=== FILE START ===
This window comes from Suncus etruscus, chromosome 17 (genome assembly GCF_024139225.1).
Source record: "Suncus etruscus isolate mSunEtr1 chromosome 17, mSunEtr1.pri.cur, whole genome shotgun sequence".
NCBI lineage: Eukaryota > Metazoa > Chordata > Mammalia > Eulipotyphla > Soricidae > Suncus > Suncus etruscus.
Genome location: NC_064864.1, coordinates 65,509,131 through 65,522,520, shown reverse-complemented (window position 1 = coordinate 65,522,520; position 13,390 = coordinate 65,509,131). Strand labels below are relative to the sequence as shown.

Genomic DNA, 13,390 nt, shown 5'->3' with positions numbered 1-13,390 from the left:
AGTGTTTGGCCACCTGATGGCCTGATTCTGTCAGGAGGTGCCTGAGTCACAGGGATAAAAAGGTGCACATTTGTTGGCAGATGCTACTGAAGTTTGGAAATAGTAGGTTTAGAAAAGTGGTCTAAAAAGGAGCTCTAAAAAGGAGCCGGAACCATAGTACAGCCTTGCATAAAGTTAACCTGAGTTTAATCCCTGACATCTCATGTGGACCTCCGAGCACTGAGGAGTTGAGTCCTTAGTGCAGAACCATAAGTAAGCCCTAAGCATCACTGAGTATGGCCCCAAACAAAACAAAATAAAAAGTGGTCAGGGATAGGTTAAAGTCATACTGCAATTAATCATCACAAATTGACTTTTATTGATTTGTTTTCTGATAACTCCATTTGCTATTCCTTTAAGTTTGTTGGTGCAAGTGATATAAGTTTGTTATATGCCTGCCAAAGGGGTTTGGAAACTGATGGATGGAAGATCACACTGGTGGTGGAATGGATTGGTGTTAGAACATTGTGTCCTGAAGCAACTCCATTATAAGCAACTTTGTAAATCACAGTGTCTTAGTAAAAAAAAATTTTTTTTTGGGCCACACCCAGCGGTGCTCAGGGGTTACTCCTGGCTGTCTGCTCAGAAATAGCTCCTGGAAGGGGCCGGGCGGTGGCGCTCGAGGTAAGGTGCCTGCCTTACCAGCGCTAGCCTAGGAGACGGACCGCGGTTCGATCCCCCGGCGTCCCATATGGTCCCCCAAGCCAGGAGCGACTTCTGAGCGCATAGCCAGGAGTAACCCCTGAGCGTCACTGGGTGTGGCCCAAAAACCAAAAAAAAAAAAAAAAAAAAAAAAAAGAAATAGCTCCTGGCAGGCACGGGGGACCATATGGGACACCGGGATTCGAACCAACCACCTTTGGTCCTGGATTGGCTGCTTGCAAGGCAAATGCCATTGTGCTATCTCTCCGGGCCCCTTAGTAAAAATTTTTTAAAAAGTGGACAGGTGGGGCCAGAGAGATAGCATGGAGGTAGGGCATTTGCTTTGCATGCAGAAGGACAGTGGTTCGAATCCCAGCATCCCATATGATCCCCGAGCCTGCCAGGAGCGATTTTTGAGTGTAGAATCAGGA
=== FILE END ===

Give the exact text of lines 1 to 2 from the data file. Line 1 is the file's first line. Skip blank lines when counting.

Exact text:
This window comes from Suncus etruscus, chromosome 17 (genome assembly GCF_024139225.1).
Source record: "Suncus etruscus isolate mSunEtr1 chromosome 17, mSunEtr1.pri.cur, whole genome shotgun sequence".